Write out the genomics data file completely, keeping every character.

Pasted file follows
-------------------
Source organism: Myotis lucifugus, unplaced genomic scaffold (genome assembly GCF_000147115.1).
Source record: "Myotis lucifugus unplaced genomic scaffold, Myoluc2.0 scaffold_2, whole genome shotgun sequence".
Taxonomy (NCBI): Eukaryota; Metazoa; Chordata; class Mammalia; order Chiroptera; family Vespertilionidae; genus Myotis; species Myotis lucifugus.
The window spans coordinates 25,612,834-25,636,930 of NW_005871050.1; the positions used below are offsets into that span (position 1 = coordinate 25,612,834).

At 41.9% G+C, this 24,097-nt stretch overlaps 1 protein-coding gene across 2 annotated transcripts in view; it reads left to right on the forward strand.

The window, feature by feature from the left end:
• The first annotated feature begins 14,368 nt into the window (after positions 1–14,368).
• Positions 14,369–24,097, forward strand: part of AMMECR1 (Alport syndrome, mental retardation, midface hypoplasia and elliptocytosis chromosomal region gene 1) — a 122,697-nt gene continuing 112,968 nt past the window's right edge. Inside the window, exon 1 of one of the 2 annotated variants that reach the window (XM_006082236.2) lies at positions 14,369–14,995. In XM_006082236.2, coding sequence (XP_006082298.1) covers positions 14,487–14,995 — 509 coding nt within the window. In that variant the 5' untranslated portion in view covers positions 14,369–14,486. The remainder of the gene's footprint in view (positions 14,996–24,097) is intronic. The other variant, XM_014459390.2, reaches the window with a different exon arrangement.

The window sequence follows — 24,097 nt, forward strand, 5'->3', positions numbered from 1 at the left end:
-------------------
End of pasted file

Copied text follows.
Source organism: Myotis lucifugus, unplaced genomic scaffold (genome assembly GCF_000147115.1).
Source record: "Myotis lucifugus unplaced genomic scaffold, Myoluc2.0 scaffold_2, whole genome shotgun sequence".
Taxonomy (NCBI): Eukaryota; Metazoa; Chordata; class Mammalia; order Chiroptera; family Vespertilionidae; genus Myotis; species Myotis lucifugus.
The window spans coordinates 25,612,834-25,636,930 of NW_005871050.1; the positions used below are offsets into that span (position 1 = coordinate 25,612,834).

At 41.9% G+C, this 24,097-nt stretch overlaps 1 protein-coding gene across 2 annotated transcripts in view; it reads left to right on the forward strand.

The window, feature by feature from the left end:
• The first annotated feature begins 14,368 nt into the window (after positions 1–14,368).
• Positions 14,369–24,097, forward strand: part of AMMECR1 (Alport syndrome, mental retardation, midface hypoplasia and elliptocytosis chromosomal region gene 1) — a 122,697-nt gene continuing 112,968 nt past the window's right edge. Inside the window, exon 1 of one of the 2 annotated variants that reach the window (XM_006082236.2) lies at positions 14,369–14,995. In XM_006082236.2, coding sequence (XP_006082298.1) covers positions 14,487–14,995 — 509 coding nt within the window. In that variant the 5' untranslated portion in view covers positions 14,369–14,486. The remainder of the gene's footprint in view (positions 14,996–24,097) is intronic. The other variant, XM_014459390.2, reaches the window with a different exon arrangement.

The window sequence follows — 24,097 nt, forward strand, 5'->3', positions numbered from 1 at the left end: